Dominance in genetics is a relationship between alleles of one gene, in which the effect on phenotype of one allele masks the contribution of a second allele at the same locus. The first allele is dominant and the second allele is recessive. For genes on an autosome (any chromosome other than a sex chromosome), the alleles and their associated traits are autosomal dominant or autosomal recessive. Dominance is a key concept in Mendelian inheritance and classical genetics. Often the dominant allele codes for a functional protein whereas the recessive allele does not.
A classic example of dominance is the inheritance of seed shape in peas. Peas may be round, associated with allele R or wrinkled, associated with allele r. In this case, three combinations of alleles (genotypes) are possible: RR, Rr, and rr. The RR individuals have round peas and the rr individuals have wrinkled peas. In Rr individuals the R allele masks the presence of the r allele, so these individuals also have round peas. Thus, allele R is dominant to allele r, and allele r is recessive to allele R. This use of upper case letters for dominant alleles and lower case ones for recessive alleles is a widely followed convention.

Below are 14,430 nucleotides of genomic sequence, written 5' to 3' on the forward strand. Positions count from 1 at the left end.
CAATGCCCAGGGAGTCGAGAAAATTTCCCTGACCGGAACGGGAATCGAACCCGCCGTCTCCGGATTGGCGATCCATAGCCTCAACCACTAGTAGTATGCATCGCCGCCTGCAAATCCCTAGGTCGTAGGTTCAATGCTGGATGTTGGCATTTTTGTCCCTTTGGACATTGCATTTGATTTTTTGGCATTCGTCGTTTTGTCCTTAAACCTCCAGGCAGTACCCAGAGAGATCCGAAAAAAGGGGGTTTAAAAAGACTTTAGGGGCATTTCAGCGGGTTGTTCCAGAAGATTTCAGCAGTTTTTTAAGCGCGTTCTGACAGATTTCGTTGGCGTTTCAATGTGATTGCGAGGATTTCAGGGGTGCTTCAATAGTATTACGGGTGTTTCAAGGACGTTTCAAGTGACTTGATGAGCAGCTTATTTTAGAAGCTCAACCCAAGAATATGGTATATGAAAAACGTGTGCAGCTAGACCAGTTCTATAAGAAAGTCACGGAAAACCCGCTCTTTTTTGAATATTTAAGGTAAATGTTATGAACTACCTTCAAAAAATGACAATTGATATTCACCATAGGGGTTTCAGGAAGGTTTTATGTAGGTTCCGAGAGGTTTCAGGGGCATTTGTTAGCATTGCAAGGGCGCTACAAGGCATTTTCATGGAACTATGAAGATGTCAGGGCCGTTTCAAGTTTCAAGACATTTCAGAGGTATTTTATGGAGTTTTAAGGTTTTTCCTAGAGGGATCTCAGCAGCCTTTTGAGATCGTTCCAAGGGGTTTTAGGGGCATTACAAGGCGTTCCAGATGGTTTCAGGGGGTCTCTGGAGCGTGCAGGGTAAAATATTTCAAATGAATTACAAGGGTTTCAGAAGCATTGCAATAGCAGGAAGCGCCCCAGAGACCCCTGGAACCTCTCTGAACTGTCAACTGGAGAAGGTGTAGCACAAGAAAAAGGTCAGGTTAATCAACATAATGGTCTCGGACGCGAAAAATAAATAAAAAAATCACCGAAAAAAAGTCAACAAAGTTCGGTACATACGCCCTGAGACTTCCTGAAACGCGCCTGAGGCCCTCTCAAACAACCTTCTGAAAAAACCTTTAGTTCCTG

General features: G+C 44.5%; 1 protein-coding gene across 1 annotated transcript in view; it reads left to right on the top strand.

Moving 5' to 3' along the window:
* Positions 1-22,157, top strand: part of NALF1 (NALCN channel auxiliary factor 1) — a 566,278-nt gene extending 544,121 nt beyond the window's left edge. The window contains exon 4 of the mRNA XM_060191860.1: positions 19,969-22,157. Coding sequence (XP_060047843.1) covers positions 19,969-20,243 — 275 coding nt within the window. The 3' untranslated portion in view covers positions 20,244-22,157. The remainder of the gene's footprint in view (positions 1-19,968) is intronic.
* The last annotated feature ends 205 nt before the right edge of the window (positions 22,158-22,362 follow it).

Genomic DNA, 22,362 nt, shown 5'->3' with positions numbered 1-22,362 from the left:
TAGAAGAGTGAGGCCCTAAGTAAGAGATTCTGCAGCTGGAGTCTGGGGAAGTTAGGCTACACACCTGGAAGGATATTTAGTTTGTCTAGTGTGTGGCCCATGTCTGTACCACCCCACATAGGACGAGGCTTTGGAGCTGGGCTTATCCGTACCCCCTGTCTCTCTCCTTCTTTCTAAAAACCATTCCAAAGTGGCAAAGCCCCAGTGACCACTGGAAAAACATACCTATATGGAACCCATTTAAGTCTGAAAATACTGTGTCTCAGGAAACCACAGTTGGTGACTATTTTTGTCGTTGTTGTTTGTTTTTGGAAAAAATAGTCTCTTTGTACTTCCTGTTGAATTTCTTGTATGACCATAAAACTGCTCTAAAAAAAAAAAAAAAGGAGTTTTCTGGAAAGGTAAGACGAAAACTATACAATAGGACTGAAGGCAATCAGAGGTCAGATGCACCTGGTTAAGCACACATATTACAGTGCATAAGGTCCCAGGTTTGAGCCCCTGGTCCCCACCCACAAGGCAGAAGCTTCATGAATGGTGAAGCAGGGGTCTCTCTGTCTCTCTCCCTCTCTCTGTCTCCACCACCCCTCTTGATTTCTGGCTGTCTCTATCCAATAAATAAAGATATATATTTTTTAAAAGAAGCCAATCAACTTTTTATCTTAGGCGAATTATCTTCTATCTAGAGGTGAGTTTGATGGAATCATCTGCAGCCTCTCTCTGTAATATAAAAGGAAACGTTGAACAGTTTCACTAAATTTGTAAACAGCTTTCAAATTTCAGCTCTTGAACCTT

More generally, where a gene exists in two allelic versions (designated A and a), three combinations of alleles are possible: AA, Aa, and aa. If AA and aa individuals (homozygotes) show different forms of some trait (phenotypes), and Aa individuals (heterozygotes) show the same phenotype as AA individuals, then allele A is said to dominate, be dominant to or show dominance to allele a, and a is said to be recessive to A.
Dominance is not inherent to either an allele or its phenotype. It is a relationship between two alleles of a gene and their associated phenotypes; one allele can be dominant over a second allele, recessive to a third allele, and codominant to a fourth. Also, an allele may be dominant for a particular aspect of phenotype but not for other aspects influenced by the same gene. Dominance differs from epistasis, a relationship in which an allele of one gene affects the expression of another allele at a different gene.
The fifth major tone of a musical scale (five major steps above the note in question); thus G is the dominant of C, A of D, and so on.
The triad built on the dominant tone.
A gene that is dominant.
A species or organism that is dominant.
The dominating partner in sadomasochistic sexual activity.
Ruling; governing; prevailing
“The dominant party controlled the government.”
Predominant, common, prevalent, of greatest importance.
“The dominant plants of the Carboniferous were lycopods and early conifers.”
Designating the follicle which will survive atresia and permit ovulation.
Going back; receding.
Able to be masked by a dominant allele or trait.
Not dominant; whose effect is masked by stronger effects.
A gene that is recessive.